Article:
Book review: Knitting Without Tears

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Book review: Knitting Without Tears

When I bought this book, I wasn't quite sure what to expect. Elisabeth Zimmermann  (1910-1999) was the 'grand dame' of knitting in the US in the 1960s and 1970s, and her publications revolutionised knitting in the US. But I was wondering - would her book still be relevant today?

Book Review: Knitting without tears - I Wool KnitTo cut a long story short - Yes, I do believe it is absolutely worth revisiting her work, including "Knitting without tears", which was first published in 1971.

The black and white photos and the hand-drawn sketches clearly mark it as a book of it's time - no glossy colour photos of beautiful women and handsome men wearing gorgeous or outlandish garments, and no knitting instructions filled with abbreviations that can befuddle the beginner knitter. 

And yet, after I began reading it, I found it to be a treasure trove of advice, ideas and techniques that will be useful to all knitters, no matter whether you are a beginner or have been knitting for years.

Elisabeth talks to you like a friend through her books. Her diction is beautiful, conversational yet elegant. I particularly appreciate that she does not pretend to be the ultimate know-it-all, either, as she writes herself: "The Books don't know everything. They know a great deal, but not everything. Take anything you find in an instruction book, including this one, with a large grain of salt. If it doesn't make sense in your particular circumstances, pay no attention to it; seek further. There are scores of different ways of doing things in knitting, and none of them are wrong, but they are sometimes unsuitable." (page 52)

The book is divided into 6 chapters. In chapter 1, "The Opinionated Knitter", Elisabeth explains why natural materials such as wool are far preferable to synthetic yarns. I definitely agree with her here! Her discussion of the pros and cons of the different materials used for knitting needles is still relevant, even if we may have an even greater choice today than she had in 1971 (or maybe it is just a slightly different choice - I certainly have never seen any knitting needles made from walrus tusks or bone!).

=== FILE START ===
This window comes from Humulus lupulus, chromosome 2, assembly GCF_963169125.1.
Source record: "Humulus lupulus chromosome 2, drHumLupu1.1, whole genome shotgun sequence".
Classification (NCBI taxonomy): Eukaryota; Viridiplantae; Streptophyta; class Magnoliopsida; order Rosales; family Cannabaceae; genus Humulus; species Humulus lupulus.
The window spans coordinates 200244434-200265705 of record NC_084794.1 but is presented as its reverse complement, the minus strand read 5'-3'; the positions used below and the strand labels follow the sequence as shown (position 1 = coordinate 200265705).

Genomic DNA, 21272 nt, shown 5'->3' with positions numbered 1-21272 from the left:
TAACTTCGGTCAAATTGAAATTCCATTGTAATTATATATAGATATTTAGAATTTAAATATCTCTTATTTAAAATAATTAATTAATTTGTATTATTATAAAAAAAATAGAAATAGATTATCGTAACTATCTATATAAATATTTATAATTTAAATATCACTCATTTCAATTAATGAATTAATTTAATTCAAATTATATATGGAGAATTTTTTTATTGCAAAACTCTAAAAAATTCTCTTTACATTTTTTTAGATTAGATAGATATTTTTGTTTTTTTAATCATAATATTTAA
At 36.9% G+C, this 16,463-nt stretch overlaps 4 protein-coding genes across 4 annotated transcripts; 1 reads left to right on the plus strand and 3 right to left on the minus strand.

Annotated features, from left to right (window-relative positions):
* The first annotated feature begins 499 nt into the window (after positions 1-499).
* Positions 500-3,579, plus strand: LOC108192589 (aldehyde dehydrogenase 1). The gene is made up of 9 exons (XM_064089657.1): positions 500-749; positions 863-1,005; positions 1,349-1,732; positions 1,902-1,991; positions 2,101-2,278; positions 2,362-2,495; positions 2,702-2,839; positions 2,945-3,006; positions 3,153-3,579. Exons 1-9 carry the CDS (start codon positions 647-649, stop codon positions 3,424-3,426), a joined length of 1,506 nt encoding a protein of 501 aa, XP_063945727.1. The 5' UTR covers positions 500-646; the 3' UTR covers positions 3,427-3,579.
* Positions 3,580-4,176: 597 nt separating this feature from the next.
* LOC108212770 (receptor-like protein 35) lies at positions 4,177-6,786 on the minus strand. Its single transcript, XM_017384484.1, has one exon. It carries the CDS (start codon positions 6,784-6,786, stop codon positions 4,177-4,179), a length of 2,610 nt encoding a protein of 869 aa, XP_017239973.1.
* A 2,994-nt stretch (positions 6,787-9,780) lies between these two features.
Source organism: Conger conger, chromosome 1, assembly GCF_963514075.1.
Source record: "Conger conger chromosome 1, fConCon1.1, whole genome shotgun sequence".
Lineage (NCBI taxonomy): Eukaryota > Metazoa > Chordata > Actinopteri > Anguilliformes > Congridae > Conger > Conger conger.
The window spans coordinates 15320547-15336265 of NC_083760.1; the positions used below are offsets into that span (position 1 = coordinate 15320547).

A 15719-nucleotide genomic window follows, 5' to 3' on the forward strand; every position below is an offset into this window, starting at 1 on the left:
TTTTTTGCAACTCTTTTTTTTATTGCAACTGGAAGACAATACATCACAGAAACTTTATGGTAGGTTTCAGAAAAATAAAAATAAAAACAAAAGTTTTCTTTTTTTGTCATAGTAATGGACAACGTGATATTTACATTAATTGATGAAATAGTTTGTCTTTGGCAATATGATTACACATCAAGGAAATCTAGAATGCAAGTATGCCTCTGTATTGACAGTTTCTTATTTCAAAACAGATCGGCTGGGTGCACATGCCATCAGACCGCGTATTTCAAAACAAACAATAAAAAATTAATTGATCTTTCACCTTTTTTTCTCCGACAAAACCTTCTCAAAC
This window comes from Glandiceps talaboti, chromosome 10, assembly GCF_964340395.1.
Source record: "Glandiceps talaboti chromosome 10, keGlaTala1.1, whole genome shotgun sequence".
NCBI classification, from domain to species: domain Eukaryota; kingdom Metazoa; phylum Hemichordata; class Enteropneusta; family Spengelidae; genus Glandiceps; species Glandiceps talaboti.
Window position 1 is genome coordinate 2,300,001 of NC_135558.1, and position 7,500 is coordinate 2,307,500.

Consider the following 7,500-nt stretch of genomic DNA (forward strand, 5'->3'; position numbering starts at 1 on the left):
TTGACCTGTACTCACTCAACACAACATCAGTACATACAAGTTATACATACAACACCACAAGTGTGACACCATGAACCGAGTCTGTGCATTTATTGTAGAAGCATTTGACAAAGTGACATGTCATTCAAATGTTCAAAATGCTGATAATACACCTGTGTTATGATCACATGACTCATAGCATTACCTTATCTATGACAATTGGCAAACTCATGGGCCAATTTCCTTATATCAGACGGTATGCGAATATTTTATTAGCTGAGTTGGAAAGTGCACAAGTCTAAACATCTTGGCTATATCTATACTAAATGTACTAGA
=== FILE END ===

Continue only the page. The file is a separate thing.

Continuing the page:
If you are new to knitting or interested in different knitting techniques, you will find her explanation of right-handed vs left-handed knitting of interest. Right-handed knitting is the traditional way of knitting, where the yarn is held in the right hand. This is probably the most commonly used form of knitting in Australia. In left-handed knitting, also known as "German knitting", "continental knitting" or "speed knitting", the yarn is held in the left hand. Left-handed knitting is significantly faster than right-handed knitting and less likely to cause strain on your hand and wrists, so if you are new to knitting or want to improve your speed, this is the technique to learn. The rest of the chapter details stitch variations and knitting tricks and techniques.

Chapter 2 "Gauge: Required Reading" is very short but important: why you should ALWAYS knit a gauge or tension square. 

Chapters 3-5 provide ideas and patterns for a range of sweaters and accessories. If you have ever struggled with knitting a Norwegian fair isle pattern, read her chapter "Ski Sweater in Color Patterns". Her chapter on "Seamless Sweaters" shows how to create a range of different sweaters knitted on circular needles. The chapter "Other knitted garments" may contain some patterns that appear a bit outdated today, but her sections on woollen beanies, shawls and socks are certainly still current!

Chapter 6 "The Washing of Sweaters" is all-important if you have spent many hours knitting a beautiful sweater or other item in lovely natural wool and you don't want to destroy it by washing it wrongly.

To sum it up: Don't be put off by the somewhat dated appearance of the book and its black and white illustrations. This is a treasure trove of advice that is worth having on your bookshelf. Available here

About the author: Elisabeth Zimmermann was born near London, England, and attended art school in Lausanne, Switzerland, and Munich, Germany, before immigrating to the U.S. in 1937. Frustrated by magazine editors who translated her conversational knitting instructions into abbreviated code, she started her own knitting newsletter and launched Schoolhouse Press, a mail-order business selling knitting supplies, books, and videos. In the mid-1960s she hosted The Busy Knitter, a nationally syndicated public television show, and by the early 1970s had become an icon of the knitting world. This and her three lively instructional books -- Knitting Around, Knitter's Almanac, and Knitting Workshop -- are treasured by knitters around the world.

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